Clean Sweep

Lakewood CC’s Jon Lindstrom, one of the top-ranked senior amateurs in the world, completes season sweep of CGA senior majors, winning the Senior Amateur at Rolling Hills

By Gary Baines – 9/15/2023

Jon Lindstrom may be ranked No. 4 in the world among amateur golfers 55 and older, but while such things are very prestigious, when it comes to trying to win tournaments, even the top players have to go out and earn it on any given day.

Well, in a performance that lived up to actor John Houseman’s once-famous saying in a series of TV commercials, Lindstrom did indeed “earn it” on Friday.

The golfer from Lakewood Country Club fended off a challenge from defending champion Victor Minovich from Foothills Golf Course to post a one-stroke victory in the 52nd CGA Senior Amateur, hosted by The Club at Rolling Hills in Golden.

And with that, Lindstrom swept the 2023 CGA senior majors — the Senior Match Play and the Senior Amateur — becoming the fourth different player since 2002 to capture both titles in a single year. Robert Polk pulled off that feat twice (2009 and ’21), and Steve Ivan (2020) and Harry Johnson (2013) once each.

“It’s awesome,” Lindstrom said of the sweep. “It’s a great honor anytime you can win a CGA event.”

Past champion Steve Ivan (left) knuckle bumps Lindstrom during Friday’s final round.

For the record, this makes CGA championship title No. 12 for Lindstrom, with the others being three Mid-Amateurs, a Senior Match Play, the 2023 Senior Division of the Western Chapter, four Four-Balls, and two Two-Man. 

Like at the 2023 Senior Match Play, Lindstrom and Minovich finished 1-2 on Friday. At Rolling Hills, Minovich caught Lindstrom a couple of times on the back nine, the last coming when the defending champ drained a 10-foot birdie putt on the 15th hole.

But a couple of significant-length par putts that Lindstrom sank proved crucial. On No. 15, playing in the group behind Minovich, Lindstrom hit a tree in the right rough off the tee and had to pitch out to the fairway. His third shot on the par-4 left him 18 feet from the cup. A miss would have dropped him out of a share of the lead, but he found the bottom of the cup to remain tied.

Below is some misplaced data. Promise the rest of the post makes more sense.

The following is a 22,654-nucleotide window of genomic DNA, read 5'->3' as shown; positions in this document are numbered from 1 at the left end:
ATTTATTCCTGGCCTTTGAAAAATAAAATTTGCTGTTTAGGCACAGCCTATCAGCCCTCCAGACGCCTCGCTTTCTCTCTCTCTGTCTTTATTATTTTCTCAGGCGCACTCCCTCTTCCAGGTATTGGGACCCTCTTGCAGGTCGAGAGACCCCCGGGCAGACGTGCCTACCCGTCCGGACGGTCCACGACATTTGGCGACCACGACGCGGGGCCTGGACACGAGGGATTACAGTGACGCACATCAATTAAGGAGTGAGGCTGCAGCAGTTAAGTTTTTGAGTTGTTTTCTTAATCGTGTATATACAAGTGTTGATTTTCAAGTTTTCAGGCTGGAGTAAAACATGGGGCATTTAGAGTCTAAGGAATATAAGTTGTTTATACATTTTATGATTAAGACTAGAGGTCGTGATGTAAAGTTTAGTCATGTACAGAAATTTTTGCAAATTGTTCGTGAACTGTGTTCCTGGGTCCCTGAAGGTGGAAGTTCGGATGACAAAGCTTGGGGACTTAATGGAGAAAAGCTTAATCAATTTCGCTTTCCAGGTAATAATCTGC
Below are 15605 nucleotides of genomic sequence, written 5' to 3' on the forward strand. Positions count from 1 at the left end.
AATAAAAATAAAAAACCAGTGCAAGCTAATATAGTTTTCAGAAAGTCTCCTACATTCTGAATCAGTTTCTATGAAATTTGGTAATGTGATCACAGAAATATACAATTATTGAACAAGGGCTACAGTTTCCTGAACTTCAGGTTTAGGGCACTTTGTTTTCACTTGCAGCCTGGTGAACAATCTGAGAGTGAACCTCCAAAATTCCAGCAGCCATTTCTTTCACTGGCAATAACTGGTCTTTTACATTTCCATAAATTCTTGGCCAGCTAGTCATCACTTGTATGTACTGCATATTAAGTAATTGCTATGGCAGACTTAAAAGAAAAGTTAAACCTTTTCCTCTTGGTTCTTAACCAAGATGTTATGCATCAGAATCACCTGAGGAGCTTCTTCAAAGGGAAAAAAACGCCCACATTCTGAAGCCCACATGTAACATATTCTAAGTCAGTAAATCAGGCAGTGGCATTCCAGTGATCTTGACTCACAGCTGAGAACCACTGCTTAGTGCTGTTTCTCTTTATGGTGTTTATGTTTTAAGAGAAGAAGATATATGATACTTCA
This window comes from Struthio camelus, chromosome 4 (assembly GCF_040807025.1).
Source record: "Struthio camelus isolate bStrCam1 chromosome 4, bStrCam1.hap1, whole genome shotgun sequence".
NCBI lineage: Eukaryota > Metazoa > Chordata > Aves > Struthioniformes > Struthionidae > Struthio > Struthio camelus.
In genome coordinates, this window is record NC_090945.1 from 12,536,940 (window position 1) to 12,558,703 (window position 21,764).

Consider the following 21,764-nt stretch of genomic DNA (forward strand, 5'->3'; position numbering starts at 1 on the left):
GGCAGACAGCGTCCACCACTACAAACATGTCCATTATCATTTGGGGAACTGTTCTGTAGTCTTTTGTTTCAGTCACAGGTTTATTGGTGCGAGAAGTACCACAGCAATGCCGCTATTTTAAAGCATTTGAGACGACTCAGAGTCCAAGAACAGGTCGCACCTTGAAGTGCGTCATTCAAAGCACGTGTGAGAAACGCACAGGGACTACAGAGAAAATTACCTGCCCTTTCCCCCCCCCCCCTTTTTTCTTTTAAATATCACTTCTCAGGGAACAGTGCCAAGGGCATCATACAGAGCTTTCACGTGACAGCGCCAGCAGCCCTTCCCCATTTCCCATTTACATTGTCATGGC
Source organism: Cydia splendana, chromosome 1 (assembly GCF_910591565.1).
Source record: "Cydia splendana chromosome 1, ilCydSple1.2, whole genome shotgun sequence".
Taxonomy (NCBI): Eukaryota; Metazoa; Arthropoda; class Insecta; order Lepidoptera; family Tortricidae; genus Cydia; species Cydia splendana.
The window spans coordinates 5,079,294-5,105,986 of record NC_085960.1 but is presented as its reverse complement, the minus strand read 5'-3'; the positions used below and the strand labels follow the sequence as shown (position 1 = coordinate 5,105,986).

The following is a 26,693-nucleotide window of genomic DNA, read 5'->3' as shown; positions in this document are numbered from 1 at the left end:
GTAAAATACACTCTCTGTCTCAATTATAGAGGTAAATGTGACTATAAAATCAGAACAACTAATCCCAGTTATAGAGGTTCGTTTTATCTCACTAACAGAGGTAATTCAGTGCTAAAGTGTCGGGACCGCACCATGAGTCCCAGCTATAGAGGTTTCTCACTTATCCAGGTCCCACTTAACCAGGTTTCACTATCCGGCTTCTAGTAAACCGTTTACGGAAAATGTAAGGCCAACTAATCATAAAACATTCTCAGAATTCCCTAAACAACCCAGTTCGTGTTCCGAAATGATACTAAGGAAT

And on the next hole, after Lindstrom left his first putt 7 feet short, he sank that par attempt to again stay tied.

“Those putts on 15 and 16 were pretty key,” the 56-year-old said. “Those are bigger than birdie putts probably.”

Lindstrom curls in a putt early on the back nine on Friday.

Lindstrom and Minovich remained tied going into the par-5 18th. There, Minovich drove it left and hit a tree, leaving him with more tree-related issues. His second shot landed in the left rough, forcing him to keep his approach shot very low — under tree limbs. The 2022 champ executed his third very well, putting his ball on the front of the green. But he ran his first putt 6 feet by the hole, leaving him a treacherous downhill 6-foot par try. After perusing the putt for a long time, he missed it low, giving him a three-putt bogey and dropping him a stroke behind Lindstrom.

“I’m just gutted now that I know (that he lost by a stroke),” the soon-to-be 60-year-old said. “I didn’t know then. I actually thought it cost me second place because I didn’t know. I didn’t even know what my score was. I was just kind of ‘zoning’.

“But it’s on me (falling short the way he did).  I couldn’t get myself to hit (the first putt on 18) soft enough up that hill; it’s a big hill. If you don’t get it up, it’s coming right back down to you. So I just overdid it.

“Then (the par attempt) looked so different from both sides. From down below, it looked like it broke a mile to the right. But from above it looked almost straight. I was baffled. I missed it low. If I would have played the break I was seeing from below, I would have probably missed high.”

Victor Minovich reflects on his three-putt bogey on the final hole Friday, which dropped him out of a share of the lead.

So now all Lindstrom — in the next group — needed was a par on 18 for the victory. But, like Minovich, Lindstrom wasn’t looking at the leaderboard, so he didn’t know how he stood. He simply had a game plan in mind for the 18th — 4-iron, 4-iron and wedge to the green — and he was sticking with it, assuming nothing unusual happened.

And Lindstrom made it look routine, putting his approach shot 10 feet under the hole and two-putting for a par and the win.